A look at the ingredients of a prawn sandwich, and how it became a metaphor for football gentrification.
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Us Brits love a sarnie. One small aspect of the joy of sandwiches is that they can be used as a metaphor for just about anything. Google “how sport is like a sandwich,” and you’ll uncover a smorgasbord of varying results.
One sandwich-linked phrase has spread (excuse the pun) worldwide as a representation of class issues, demographic problems, and fandom’s influence, within football. 16 years ago, Man Utd’s controversial captain Roy Keane turned the humble sarnie into a symbol of the worst aspects of casual fandom, declaring the home crowd at United’s Old Trafford ground to be the type to “have a few drinks and probably the prawn sandwiches, and they don’t realise what’s going on out on the pitch.” Since then, the term “prawn sandwich brigade” has been used to mock the shift towards casual and more family/sterilised football fandom that’s less about the match and more about entertainment. This remark was revisited in the film The Damned United, with manager Brian Clough railing against club directors who sat in the plush corporate seats, again an attack on this perceived football snobbery. The term has now become a household phrase, but what does it actually imply? Let’s digest it down.
The prawn sandwich itself is a simple affair: cold shrimp, mayonnaise or Marie-Rose sauce (if you’re fancy) and bread, usually a soft wheat. Occasionally there’s lettuce. They’re wet, chewy, go down quickly, and depending on the supermarket where get it from, sometimes come with far too mayo-heavy, which is rarely a fun time. The tastiest ones have an orange-pink tint from the sauce and a subtle but welcomed sweetness.
The use of “brigade” is important. It’s used in this context as a dismissive collective term for a group which the writer is at odds with or finds ridiculous. The “Green Welly Brigade” term is the same – members of the middle class who participate in countryside pursuits such as fox hunting, shooting, etc. while rocking the Downtonesque riding boots and jackets. In both uses, “brigade” implies an “us and them” mentality.
We invented the thing, and chomp on nearly 11 billion per year. We have as many words for “sandwich” as ingredients to put in them: barm (cake), bap, butty, sub, sarnie, as well as obscure slang ones such as piece. Sandwiches are the fuel on which this country thrives (as Shakespeare probably wrote at some time or another). They’re in the workplace, at home, at the bar, and in their own fluorescent section of every supermarket, stacked uniformally, as vacuum-packed triangles. Usually sandwiches know no regional, cultural, professional or socioeconomic bias.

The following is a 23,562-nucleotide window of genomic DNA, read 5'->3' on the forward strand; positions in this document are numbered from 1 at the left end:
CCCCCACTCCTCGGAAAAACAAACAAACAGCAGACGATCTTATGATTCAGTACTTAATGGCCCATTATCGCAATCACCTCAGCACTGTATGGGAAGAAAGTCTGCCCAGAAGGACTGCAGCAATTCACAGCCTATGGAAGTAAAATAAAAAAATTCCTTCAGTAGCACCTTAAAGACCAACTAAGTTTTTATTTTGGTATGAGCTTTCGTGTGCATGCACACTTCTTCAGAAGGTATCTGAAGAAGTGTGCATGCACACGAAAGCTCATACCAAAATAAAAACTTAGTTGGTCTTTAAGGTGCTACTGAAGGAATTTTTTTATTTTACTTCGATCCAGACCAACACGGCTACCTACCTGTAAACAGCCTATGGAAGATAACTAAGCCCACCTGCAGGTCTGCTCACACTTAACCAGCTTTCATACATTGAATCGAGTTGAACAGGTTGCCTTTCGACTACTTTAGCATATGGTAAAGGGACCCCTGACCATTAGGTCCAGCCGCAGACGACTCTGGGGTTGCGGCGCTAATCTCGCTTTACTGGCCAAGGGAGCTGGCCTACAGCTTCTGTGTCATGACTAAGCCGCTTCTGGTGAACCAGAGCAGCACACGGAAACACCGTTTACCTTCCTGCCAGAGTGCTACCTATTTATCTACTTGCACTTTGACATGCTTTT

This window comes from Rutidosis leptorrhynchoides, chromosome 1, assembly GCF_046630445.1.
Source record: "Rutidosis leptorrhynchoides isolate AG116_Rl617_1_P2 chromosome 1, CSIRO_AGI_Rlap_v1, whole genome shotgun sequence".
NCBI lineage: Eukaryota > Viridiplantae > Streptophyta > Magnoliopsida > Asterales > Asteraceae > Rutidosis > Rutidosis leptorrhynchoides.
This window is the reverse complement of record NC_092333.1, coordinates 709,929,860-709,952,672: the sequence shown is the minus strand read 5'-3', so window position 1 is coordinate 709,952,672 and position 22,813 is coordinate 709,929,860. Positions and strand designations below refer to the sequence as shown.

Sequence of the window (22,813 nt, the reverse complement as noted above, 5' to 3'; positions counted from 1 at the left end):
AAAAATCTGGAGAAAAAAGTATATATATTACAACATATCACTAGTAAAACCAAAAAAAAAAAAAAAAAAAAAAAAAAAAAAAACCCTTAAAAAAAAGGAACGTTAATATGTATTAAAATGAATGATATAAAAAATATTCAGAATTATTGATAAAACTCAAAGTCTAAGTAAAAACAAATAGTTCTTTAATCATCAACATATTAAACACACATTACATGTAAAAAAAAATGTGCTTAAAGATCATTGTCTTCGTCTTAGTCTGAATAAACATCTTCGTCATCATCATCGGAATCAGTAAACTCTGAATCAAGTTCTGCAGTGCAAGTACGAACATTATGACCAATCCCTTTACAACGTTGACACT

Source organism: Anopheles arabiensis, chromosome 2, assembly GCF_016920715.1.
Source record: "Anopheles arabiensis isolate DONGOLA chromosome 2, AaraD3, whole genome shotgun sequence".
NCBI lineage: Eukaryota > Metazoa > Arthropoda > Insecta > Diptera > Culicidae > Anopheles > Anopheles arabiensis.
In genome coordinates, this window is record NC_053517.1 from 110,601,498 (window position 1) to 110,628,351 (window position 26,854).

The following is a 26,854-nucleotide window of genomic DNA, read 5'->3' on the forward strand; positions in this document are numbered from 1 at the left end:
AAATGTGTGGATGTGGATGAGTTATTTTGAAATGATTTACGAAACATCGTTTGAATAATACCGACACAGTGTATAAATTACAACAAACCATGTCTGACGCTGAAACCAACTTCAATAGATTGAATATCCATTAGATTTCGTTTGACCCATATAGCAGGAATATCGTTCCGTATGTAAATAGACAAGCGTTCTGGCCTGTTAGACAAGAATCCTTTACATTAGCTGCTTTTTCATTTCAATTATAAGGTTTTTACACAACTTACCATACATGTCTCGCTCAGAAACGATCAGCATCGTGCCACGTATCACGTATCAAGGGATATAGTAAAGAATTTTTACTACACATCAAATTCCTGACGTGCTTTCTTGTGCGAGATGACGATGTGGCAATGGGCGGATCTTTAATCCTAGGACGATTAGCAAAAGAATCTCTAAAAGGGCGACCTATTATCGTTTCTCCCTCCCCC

But there is, perhaps, a bit of ingredient bias. Sandwiches are the everyday food, but there must be a specific reason why Keane chose prawn. In a 2006 article about ticket price increases at Old Trafford, Andy Hunter makes a reference to the fans “who prefer prawn to bacon in their sandwiches.” Prawn will cost you a bit more at Tesco, as seafood tends to be more expensive anyway, so there’s a bit of a socioeconomic charge there. There’s possibly a gender issue of sandwich ingredients as well as ‘real men’ who are there to watch the match get the bacon butty but poncey out-of-towners get the prawn. This is not a game for the delicate, the casual.
The anger in Keane’s comments was somewhat understandable. The aggressive, passionate and more working class world of football with which he grew up has become infiltrated by casual fans looking for a day out and a way to spend way too much disposable income. The prawn-bacon sandwich divide illustrates something the sportsworld—not just football, and not just in the UK, and not just in 2000—has used as metaphor for a long time. That is, the benefits and drawbacks of the upper (and middle) class influence within sports.
So next time you bite into Asda’s BLT or a Waitrose organic Atlantic prawn mayo sandwich, have a think about the cultural, professional and socioeconomic metaphor wedged between two slices of bread.